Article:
The Hideous Heart of Zoning

When I was about eleven, I loved the Edgar Allen Poe story, “The Telltale Heart”. At the end of the story, the protagonist rips out the floorboards of his house to reveal the heart of his dismembered victim, hidden underneath.

In the town of Chevy Chase, resident (and continual political candidate) Deborah Vollmer rips open the floorboards on zoning regulation. The town just passed zoning regs limiting what kinds of homes people may build on their lots. The regs are more restrictive than what MoCo allows, of course. Vollmer is not satisfied with the restrictions, insisting that they need to be even more stringent. She points out that there are environmental ramifications of tearing down homes; waste disposal, you see, and such. When others point out that the additions and new homes are built to ensure better energy efficiency than the old homes, she won’t back down. The pretense of environmental impacts or esthetics are dropped, and we see the true, malevolence behind the zoning impulse. Some homes shouldn’t be torn down, she told the Montgomery Sentinel — like the one next door to her.

And that’s what zoning always comes down to; Peter doesn’t like what Paul is doing with his property, so he tries to use the force of Leviathan to control Paul’s property. Vollmer (and other zoning advocates) are fundamentally conservative; they don’t like the idea of things changing, and they don’t want to see a house next door that’s different from what they are used to, or different from what the other neighbors have, or different from her own perception of what the house “should” look like.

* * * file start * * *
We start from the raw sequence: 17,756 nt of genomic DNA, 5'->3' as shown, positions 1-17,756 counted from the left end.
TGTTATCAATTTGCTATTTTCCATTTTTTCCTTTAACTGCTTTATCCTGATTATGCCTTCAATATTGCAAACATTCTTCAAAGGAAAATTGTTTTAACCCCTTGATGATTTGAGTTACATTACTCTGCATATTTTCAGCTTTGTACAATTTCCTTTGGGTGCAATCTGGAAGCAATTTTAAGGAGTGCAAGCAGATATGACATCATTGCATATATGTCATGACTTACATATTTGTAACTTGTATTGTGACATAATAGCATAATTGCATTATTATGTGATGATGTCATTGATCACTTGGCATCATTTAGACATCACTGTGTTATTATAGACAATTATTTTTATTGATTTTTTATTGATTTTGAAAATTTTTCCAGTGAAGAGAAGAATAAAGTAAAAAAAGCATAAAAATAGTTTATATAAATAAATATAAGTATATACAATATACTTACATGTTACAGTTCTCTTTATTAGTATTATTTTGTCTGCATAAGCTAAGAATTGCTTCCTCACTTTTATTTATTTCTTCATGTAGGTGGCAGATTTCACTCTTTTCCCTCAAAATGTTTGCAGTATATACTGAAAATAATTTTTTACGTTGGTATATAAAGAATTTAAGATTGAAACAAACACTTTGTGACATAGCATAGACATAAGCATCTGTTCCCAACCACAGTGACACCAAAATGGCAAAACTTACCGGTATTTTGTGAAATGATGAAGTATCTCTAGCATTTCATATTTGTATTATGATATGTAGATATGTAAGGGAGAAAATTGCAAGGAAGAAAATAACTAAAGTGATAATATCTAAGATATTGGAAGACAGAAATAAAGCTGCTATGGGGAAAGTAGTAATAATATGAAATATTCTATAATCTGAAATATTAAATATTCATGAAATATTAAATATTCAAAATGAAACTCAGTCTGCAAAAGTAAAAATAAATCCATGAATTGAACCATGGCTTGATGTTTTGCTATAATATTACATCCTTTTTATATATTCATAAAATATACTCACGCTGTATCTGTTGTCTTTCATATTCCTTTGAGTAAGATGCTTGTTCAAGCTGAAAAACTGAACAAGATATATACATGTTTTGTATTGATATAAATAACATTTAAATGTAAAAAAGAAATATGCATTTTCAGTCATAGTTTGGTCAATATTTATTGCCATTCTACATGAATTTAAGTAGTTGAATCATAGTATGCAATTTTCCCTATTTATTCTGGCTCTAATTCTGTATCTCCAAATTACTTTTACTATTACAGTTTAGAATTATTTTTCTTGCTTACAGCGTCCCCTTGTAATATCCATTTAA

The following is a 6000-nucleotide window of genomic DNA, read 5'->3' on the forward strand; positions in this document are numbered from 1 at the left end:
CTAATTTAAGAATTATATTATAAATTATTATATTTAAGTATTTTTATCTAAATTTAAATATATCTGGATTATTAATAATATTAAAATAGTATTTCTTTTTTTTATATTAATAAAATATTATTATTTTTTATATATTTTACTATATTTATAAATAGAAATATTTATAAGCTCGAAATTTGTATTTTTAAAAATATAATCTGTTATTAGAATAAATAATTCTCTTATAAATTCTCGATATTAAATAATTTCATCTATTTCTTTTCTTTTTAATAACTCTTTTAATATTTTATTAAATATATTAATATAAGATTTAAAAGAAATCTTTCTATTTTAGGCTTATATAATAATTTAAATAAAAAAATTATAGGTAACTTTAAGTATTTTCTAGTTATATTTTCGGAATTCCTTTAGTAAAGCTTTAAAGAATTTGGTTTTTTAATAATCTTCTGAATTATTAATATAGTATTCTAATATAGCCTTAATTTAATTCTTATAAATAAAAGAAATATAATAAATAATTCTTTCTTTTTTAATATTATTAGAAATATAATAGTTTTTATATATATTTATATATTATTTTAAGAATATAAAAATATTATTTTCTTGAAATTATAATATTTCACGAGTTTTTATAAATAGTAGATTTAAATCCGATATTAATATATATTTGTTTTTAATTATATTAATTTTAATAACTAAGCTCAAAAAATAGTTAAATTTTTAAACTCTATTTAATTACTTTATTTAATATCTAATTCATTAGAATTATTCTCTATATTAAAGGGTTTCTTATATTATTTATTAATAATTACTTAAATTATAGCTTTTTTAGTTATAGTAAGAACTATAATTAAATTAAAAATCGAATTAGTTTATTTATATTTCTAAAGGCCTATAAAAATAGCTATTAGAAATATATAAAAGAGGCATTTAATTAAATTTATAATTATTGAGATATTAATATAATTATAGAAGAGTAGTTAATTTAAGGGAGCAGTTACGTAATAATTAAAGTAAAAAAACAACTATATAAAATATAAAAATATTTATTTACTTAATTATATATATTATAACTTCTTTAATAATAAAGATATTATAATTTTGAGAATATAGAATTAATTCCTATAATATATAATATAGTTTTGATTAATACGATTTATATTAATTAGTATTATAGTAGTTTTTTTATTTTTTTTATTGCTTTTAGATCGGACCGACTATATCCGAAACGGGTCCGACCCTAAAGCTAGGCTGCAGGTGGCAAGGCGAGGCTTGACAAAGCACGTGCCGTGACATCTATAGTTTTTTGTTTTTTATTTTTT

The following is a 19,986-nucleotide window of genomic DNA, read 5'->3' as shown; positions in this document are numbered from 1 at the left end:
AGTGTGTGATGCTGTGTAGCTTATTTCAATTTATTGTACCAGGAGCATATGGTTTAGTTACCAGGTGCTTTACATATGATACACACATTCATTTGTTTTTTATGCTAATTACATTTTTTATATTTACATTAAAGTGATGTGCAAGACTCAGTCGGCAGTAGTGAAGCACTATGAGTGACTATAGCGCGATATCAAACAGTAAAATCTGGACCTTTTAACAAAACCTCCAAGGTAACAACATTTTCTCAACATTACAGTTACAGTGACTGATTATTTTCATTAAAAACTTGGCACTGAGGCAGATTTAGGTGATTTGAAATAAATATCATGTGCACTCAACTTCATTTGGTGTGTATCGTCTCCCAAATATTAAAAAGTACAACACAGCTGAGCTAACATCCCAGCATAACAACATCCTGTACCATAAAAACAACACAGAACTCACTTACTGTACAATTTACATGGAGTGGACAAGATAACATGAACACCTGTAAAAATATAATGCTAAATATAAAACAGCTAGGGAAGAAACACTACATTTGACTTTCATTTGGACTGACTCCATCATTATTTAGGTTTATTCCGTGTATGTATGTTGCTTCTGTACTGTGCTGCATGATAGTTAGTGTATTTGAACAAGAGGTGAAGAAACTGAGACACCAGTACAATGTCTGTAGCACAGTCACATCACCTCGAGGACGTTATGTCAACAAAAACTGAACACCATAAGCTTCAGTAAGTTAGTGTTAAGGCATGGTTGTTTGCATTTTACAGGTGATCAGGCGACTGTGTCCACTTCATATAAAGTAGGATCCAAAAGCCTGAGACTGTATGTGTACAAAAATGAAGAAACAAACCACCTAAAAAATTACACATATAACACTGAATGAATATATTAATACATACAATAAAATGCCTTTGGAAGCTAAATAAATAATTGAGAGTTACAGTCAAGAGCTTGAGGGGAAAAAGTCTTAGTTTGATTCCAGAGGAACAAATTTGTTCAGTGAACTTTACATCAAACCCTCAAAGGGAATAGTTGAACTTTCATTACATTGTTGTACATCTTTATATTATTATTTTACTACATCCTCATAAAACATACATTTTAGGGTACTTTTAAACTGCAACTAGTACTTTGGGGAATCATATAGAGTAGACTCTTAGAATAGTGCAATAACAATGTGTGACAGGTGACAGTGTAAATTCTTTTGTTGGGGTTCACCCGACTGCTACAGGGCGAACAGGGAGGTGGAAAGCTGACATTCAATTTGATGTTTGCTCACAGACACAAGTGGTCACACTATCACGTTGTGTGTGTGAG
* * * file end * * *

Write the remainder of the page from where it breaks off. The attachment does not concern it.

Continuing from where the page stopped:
Well, you know what? It’s not their business to decide what the house “should” look like. My neighbors may not like seeing my ugly punim when I come out in the morning, but, for crying out loud, they’re not trying to use the power of the government to force me to get plastic surgery. Live with it, Deb.

Postscript:  I just read an article on the Post“s “Maryland Moment” blog, recounting the comments of the county’s new Planning Director.  It seemed such a perfect example of the sneering paternalism that I referred to in this post:

A few minutes later, up to the podium strolled Rollin Stanley, the county’s new planning director, who has ruffled some feathers by telling developers their plans are “horrible” and by criticizing the county, which he said seems at times more concerned about due process than about getting well-designed communities . . . The mind-set in this country is wrong,” said Stanley, a native of Canada who was the planning chief in St. Louis before arriving in Montgomery a few months ago.

Imagine the nerve of those little people, being more concerned about due process than what Rollin knows to be best for them. Their mindset is just wrong, that’s all.


Explore posts in the same categories: Civil Liberties, Housing, Regulation

3 Comments on “The Hideous Heart of Zoning”

  1. Blogger1947 Says:

    Nothing is worse than someone using (or increasing) the power of government for the sole purpose of advancing his own agenda.